Sometimes the best time to be invested in the market is when vision is partially obscured by uncertainty. At these times, this uncertainty, or risk, gets priced into the market – which means although we may have to slow down and watch the road more closely, as equity investors when things go right we get rewarded for taking that risk. This past quarter was a case in point. It was an ugly quarter for sure, but as far as returns go it was solid for North American equities while emerging market equities were down hard (-6.1%). We enter Q3 in much the same way. So, we are slowing down going into the turn as there is uncertainty as to exactly what is around the next corner. But uncertainty and volatility create investment opportunity and it can be a great time to be an active investor. Let’s drive!
By far the largest risk is that the US engages in increasingly escalating trade wars with more and more countries such that global trade is dampened, and global growth is ultimately derailed. Protectionist measures such as tariffs are essentially taxes and create capital market allocation inefficiencies. Furthermore, the threat of trade wars undermines business confidence and raises the investment hurdle rate for firms everywhere. In this context, the “peace-dividend” gets replaced with increased corporate and government spending on product protection as well as the reallocation of resources seeking to minimize penalties.
Currently the bond market is taking a wait and see approach to the forecast of higher US inflation and thus bond yields are range-bound. There are some concerns that the Fed expects more growth and inflation than will occur and in effect oversteer the economy right into a recession by raising interest rates too much and invert the yield curve. Although we agree this is a potential risk, this may take several months if not quarters to play out. Another way this could unfold is if actual inflation surprises and is much higher than expected which would cause bond yields to pop. Regardless of how it could happen, a surge in bond yields would be very negative for both equity markets and the economy, which would likely fall into a recession. This is not our base case but is a risk we are monitoring closely.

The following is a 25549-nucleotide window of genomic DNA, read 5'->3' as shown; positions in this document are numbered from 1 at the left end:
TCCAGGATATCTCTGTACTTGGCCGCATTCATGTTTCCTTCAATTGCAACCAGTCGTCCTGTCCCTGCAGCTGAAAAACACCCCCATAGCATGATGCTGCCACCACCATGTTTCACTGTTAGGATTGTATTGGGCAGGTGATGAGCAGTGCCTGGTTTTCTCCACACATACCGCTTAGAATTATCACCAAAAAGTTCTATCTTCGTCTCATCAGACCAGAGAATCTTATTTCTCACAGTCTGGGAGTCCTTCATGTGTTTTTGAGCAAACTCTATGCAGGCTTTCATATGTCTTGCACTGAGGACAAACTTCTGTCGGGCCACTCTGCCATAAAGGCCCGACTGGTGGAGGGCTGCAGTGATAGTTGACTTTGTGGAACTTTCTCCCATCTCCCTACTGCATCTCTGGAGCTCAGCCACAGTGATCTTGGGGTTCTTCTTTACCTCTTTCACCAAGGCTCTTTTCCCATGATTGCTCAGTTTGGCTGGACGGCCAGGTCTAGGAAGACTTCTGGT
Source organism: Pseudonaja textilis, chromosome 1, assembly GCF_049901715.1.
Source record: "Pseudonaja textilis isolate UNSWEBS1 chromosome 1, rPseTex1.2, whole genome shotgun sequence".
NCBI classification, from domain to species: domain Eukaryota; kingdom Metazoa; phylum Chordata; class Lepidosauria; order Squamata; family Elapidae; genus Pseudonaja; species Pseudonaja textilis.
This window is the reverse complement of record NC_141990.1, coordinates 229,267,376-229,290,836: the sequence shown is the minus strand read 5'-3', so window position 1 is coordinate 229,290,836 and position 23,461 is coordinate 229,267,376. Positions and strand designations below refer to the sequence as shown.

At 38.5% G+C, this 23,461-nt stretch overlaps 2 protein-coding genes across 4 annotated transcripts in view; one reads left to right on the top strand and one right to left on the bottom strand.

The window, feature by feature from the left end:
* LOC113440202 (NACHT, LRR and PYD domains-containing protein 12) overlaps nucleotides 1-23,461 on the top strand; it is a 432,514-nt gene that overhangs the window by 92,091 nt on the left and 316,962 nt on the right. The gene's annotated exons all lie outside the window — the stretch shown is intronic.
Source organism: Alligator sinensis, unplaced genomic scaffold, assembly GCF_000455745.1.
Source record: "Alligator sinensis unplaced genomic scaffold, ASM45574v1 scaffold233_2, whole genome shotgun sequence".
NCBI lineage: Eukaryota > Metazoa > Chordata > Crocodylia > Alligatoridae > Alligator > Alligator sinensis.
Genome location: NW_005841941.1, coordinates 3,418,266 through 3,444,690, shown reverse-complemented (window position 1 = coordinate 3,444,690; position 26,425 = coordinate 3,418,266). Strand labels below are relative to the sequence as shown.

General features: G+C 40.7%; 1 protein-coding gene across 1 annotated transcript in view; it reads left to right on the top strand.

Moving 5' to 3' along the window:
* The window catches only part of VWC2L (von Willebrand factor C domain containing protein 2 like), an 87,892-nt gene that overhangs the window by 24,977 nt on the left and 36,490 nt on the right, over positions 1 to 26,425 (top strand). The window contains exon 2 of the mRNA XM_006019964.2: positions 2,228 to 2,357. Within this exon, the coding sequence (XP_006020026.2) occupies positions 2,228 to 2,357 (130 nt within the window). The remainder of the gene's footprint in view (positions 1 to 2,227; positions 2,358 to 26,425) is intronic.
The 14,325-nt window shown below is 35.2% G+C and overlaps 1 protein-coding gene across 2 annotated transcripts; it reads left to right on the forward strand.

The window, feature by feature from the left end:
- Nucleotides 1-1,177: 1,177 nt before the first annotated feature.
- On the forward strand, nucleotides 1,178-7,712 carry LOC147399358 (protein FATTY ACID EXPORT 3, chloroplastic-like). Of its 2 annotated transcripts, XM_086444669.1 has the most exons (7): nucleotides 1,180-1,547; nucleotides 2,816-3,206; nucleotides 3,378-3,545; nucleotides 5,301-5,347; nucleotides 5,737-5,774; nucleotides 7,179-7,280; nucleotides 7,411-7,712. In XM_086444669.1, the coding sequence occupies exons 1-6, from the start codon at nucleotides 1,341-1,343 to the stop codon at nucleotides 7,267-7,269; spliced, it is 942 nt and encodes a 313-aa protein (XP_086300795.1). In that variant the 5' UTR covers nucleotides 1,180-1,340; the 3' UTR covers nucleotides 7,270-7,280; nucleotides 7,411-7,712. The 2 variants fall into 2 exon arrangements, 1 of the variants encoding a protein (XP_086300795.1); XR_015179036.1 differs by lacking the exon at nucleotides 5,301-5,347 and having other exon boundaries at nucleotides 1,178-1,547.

If the Fed is the only central bank raising interest rates or there is a flight-to-quality, the US dollar is likely to appreciate. Volatility of the US dollar undermines trade and creates global imbalances.
From our vantage point, we are constructive on global growth, led by the US. That said, our view has been dimmed by rain clouds in the distance and a curve on the horizon. We recognize that the growth trajectory of the global economy cannot be positive forever but are optimistic in the short-to-medium term given strong corporate revenues and earnings, a robust capital investment cycle and moderate inflation in the US, which is supportive of global growth. In turn, we continue to like equities and remain overweight the sector. We like our overweight exposure in small-cap, tech and emerging market stocks but we will be looking for opportunities to take profits and tuck away some cash for a rainy day.
Volatility is back! January started off very positive, however the combination of a strong US payroll report, surging bond yields and trade wars (both real and threatened) triggered a dramatic market sell-off and subsequent weekly reversals.